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Hippocampal Salt-Inducible Kinase 2 Plays a Role in Depression via the CREB-Regulated Transcription Coactivator 1–cAMP Response Element Binding–Brain-Derived Neurotrophic Factor Pathway

  • Author Footnotes
    1 BJ, HW, and J-LW contributed equally to this work.
    Bo Jiang
    Correspondence
    Address correspondence to Bo Jiang, M.D., Ph.D., Department of Pharmacology, School of Pharmacy, Nantong University, No. 19 QiXiu Road, Nantong 226001, Jiangsu, China.
    Footnotes
    1 BJ, HW, and J-LW contributed equally to this work.
    Affiliations
    Department of Pharmacology, School of Pharmacy, Nantong University, Nantong, Jiangsu, China

    Jiangsu Province Key Laboratory of Inflammation and Molecular Drug Target, Nantong, Jiangsu, China
    Search for articles by this author
  • Author Footnotes
    1 BJ, HW, and J-LW contributed equally to this work.
    Hao Wang
    Footnotes
    1 BJ, HW, and J-LW contributed equally to this work.
    Affiliations
    Department of Pharmacology, School of Pharmacy, Nantong University, Nantong, Jiangsu, China

    Jiangsu Province Key Laboratory of Inflammation and Molecular Drug Target, Nantong, Jiangsu, China
    Search for articles by this author
  • Author Footnotes
    1 BJ, HW, and J-LW contributed equally to this work.
    Jin-Liang Wang
    Footnotes
    1 BJ, HW, and J-LW contributed equally to this work.
    Affiliations
    Department of Pharmacology, School of Pharmacy, Nantong University, Nantong, Jiangsu, China

    Jiangsu Province Key Laboratory of Inflammation and Molecular Drug Target, Nantong, Jiangsu, China
    Search for articles by this author
  • Ying-Jie Wang
    Affiliations
    Department of Pharmacology, School of Pharmacy, Nantong University, Nantong, Jiangsu, China

    Jiangsu Province Key Laboratory of Inflammation and Molecular Drug Target, Nantong, Jiangsu, China
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  • Qing Zhu
    Affiliations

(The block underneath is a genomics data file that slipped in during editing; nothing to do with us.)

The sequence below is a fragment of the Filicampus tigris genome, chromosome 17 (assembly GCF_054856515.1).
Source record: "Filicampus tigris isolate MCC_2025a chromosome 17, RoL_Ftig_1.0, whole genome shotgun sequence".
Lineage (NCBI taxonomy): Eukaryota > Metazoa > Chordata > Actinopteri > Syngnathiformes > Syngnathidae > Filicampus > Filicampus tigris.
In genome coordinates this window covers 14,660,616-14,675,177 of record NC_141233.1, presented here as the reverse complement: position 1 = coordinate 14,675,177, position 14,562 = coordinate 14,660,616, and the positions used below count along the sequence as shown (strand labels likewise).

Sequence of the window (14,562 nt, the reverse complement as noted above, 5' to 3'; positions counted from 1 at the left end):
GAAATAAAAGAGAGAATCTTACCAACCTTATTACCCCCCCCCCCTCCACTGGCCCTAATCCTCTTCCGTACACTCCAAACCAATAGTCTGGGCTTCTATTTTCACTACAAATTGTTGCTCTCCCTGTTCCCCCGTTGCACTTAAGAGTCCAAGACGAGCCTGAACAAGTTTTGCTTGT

Department of Pharmacology, School of Pharmacy, Nantong University, Nantong, Jiangsu, China

    Jiangsu Province Key Laboratory of Inflammation and Molecular Drug Target, Nantong, Jiangsu, China
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  • Cheng-Niu Wang
    Affiliations
    Basic Medical Research Centre, Medical College, Nantong University, Nantong, Jiangsu, China
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  • Lu Song
    Affiliations
    Department of Pharmacology, School of Pharmacy, Nantong University, Nantong, Jiangsu, China

    Jiangsu Province Key Laboratory of Inflammation and Molecular Drug Target, Nantong, Jiangsu, China
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  • Ting-Ting Gao
    Affiliations
    Department of Pharmacology, School of Pharmacy, Nantong University, Nantong, Jiangsu, China

    Jiangsu Province Key Laboratory of Inflammation and Molecular Drug Target, Nantong, Jiangsu, China
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  • Yuan Wang
    Affiliations
    Department of Pharmacology, School of Pharmacy, Nantong University, Nantong, Jiangsu, China

    Jiangsu Province Key Laboratory of Inflammation and Molecular Drug Target, Nantong, Jiangsu, China
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  • Guo-Liang Meng
    Affiliations
    Department of Pharmacology, School of Pharmacy, Nantong University, Nantong, Jiangsu, China

    Jiangsu Province Key Laboratory of Inflammation and Molecular Drug Target, Nantong, Jiangsu, China
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  • Feng Wu
    Affiliations
    Department of Pharmacology, School of Pharmacy, Nantong University, Nantong, Jiangsu, China